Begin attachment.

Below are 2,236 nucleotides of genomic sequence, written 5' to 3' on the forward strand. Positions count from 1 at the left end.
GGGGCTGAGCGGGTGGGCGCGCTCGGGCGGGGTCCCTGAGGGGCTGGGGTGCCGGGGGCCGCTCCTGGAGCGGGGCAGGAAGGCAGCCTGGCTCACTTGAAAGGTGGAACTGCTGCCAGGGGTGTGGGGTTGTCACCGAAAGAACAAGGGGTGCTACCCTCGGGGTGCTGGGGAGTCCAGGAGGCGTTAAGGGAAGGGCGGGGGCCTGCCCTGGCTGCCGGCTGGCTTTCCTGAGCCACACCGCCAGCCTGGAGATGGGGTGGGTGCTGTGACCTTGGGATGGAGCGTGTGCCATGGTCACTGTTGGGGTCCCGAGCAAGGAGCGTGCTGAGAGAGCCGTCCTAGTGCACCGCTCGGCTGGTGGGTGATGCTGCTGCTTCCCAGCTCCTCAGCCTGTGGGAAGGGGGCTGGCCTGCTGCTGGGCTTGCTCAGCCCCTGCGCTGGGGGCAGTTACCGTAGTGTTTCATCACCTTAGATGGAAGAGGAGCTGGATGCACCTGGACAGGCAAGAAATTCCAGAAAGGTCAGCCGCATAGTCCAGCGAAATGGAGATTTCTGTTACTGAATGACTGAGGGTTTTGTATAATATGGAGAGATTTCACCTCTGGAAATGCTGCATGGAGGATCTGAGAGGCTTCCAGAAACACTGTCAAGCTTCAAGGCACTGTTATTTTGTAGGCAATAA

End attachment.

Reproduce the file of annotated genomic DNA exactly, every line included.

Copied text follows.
Below are 2,236 nucleotides of genomic sequence, written 5' to 3' on the forward strand. Positions count from 1 at the left end.
GGGGCTGAGCGGGTGGGCGCGCTCGGGCGGGGTCCCTGAGGGGCTGGGGTGCCGGGGGCCGCTCCTGGAGCGGGGCAGGAAGGCAGCCTGGCTCACTTGAAAGGTGGAACTGCTGCCAGGGGTGTGGGGTTGTCACCGAAAGAACAAGGGGTGCTACCCTCGGGGTGCTGGGGAGTCCAGGAGGCGTTAAGGGAAGGGCGGGGGCCTGCCCTGGCTGCCGGCTGGCTTTCCTGAGCCACACCGCCAGCCTGGAGATGGGGTGGGTGCTGTGACCTTGGGATGGAGCGTGTGCCATGGTCACTGTTGGGGTCCCGAGCAAGGAGCGTGCTGAGAGAGCCGTCCTAGTGCACCGCTCGGCTGGTGGGTGATGCTGCTGCTTCCCAGCTCCTCAGCCTGTGGGAAGGGGGCTGGCCTGCTGCTGGGCTTGCTCAGCCCCTGCGCTGGGGGCAGTTACCGTAGTGTTTCATCACCTTAGATGGAAGAGGAGCTGGATGCACCTGGACAGGCAAGAAATTCCAGAAAGGTCAGCCGCATAGTCCAGCGAAATGGAGATTTCTGTTACTGAATGACTGAGGGTTTTGTATAATATGGAGAGATTTCACCTCTGGAAATGCTGCATGGAGGATCTGAGAGGCTTCCAGAAACACTGTCAAGCTTCAAGGCACTGTTATTTTGTAGGCAATAA